I have never seen a more dramatic disconnect in perception than in the Miami Dolphins' current situation. The public has rushed to judgment and concluded that pro footballers are vulgar, insensitive bullies. This is based on viewing leaked private communications between two teammates. Most NFL players feel that the sanctity of team chemistry and male bonding behavior has been violated with a player quitting a team and trying to enlist public support for his cause through leaks of texts and phone messages between two teammates.

One thing is clear -- there are not enough facts yet revealed in this conflict to bring clarity to what the reality is.

I have spent years in the fight to prevent bullying behavior at the youth level. Young people can have their self-esteem crushed and carry the scars for life of comments and behavior that stigmatizes them. Parents instituted programs at Corona del Mar High School to teach tolerance. I have addressed high school athletes on their need to be the models for acceptance on their campuses. They set the trends for the high school environment and can be critical in reversing bullying behavior.

Having spent the last 40 years working with professional athletes who have retraced their roots to the high school, collegiate and professional communities to enhance the quality of life and be role models, I am not convinced that the concept of bullying applies as a generalization in the NFL. There may be cases that need correction, but the camaraderie in the locker room is special.

Professional sports have been an inspiring example of how different ethnicities and races can work harmoniously toward a goal. Men work in close physical proximity; they bleed together, and rely on each other for support on and off the field. This is not talking heads on television pontificating about race relations as they return to their segregated neighborhoods. These are adults in the most intimate of work environments working out problems on their own.

Think how few problems there are in a baseball dugout with players who are black, white, or Latino coexisting with players from Korea, Japan, the Dominican Republic, Cuba and throughout Latin America. Black and white players in the NFL have their own ways of relating without major difficulty.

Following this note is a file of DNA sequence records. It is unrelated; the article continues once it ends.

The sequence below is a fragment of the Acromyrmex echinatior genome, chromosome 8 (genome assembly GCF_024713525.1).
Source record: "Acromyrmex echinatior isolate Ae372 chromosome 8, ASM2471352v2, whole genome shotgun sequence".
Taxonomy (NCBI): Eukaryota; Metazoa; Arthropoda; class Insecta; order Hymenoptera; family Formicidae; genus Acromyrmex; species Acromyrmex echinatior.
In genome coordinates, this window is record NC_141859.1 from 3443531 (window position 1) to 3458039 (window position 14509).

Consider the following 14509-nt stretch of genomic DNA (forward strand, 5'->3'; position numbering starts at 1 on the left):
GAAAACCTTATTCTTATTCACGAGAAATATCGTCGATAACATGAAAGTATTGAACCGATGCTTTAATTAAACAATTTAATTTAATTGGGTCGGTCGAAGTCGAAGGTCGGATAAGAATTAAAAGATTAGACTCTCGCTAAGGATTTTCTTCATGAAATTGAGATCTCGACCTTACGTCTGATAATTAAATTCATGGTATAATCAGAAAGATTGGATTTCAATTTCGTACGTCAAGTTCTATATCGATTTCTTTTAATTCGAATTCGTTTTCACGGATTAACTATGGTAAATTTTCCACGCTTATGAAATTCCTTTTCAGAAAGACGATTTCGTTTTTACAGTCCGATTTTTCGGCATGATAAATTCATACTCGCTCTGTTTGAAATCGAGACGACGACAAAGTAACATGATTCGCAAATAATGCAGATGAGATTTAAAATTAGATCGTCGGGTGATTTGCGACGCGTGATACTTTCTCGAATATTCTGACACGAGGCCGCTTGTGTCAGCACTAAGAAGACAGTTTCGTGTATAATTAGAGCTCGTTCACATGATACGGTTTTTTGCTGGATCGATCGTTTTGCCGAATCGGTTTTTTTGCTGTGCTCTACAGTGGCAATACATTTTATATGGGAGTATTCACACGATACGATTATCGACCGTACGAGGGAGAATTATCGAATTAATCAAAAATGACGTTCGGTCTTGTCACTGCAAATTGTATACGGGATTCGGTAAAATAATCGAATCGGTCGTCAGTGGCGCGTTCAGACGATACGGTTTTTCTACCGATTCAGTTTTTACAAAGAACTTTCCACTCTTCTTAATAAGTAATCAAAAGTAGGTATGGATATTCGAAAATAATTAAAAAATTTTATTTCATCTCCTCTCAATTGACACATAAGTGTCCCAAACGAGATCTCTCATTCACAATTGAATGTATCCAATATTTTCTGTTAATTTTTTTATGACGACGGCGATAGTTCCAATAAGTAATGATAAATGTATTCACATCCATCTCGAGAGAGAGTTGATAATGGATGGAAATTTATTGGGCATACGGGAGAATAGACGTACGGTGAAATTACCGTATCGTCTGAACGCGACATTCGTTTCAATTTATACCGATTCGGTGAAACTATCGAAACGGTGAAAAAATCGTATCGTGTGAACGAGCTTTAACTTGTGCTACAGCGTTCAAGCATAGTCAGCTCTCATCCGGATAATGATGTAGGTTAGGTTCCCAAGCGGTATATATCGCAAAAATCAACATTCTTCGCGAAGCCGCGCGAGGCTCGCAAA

Men in groups -- fraternities, sports clubs, offices, locker rooms -- have always employed saltier vocabularies when they are engaged. There is a brutal level of banter. Nothing excuses a white person using the N word, but to expose the vocabulary of men in groups to the public would be embarrassing to the participants and shocking to the public. It is time to be real on this subject: Public and private discourse has always been different.

People in all groupings have their own codes and customs. The NFL is a violent game played by aggressive athletes. There is some form of rite of passage and entry into a group all across society. Athletes want to know that newcomers are willing to fit into a team format for the success of the whole. This doesn't mean a rookie should go into bankruptcy to pay for a team meal, but having a rookie sing their college song is hardly oppressive.

If there are situations in the NFL that truly are degrading to players, they need to be investigated and remedied. But to put a microscope on athletic behavior as if they were choirboys in church is unfair.

-- Leigh Steinberg has represented many of the most successful athletes and coaches in football, basketball, baseball, hockey, boxing and golf, including the first overall pick in the NFL draft an unprecedented eight times, among more than 60 first-round selections. His clients have included Hall of Fame quarterbacks Steve Young, Troy Aikman and Warren Moon, and he served as the inspiration for the movie "Jerry Maguire." Follow him on Twitter @SteinbergSports.

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1939 Dodge Still Runs -- As A Grill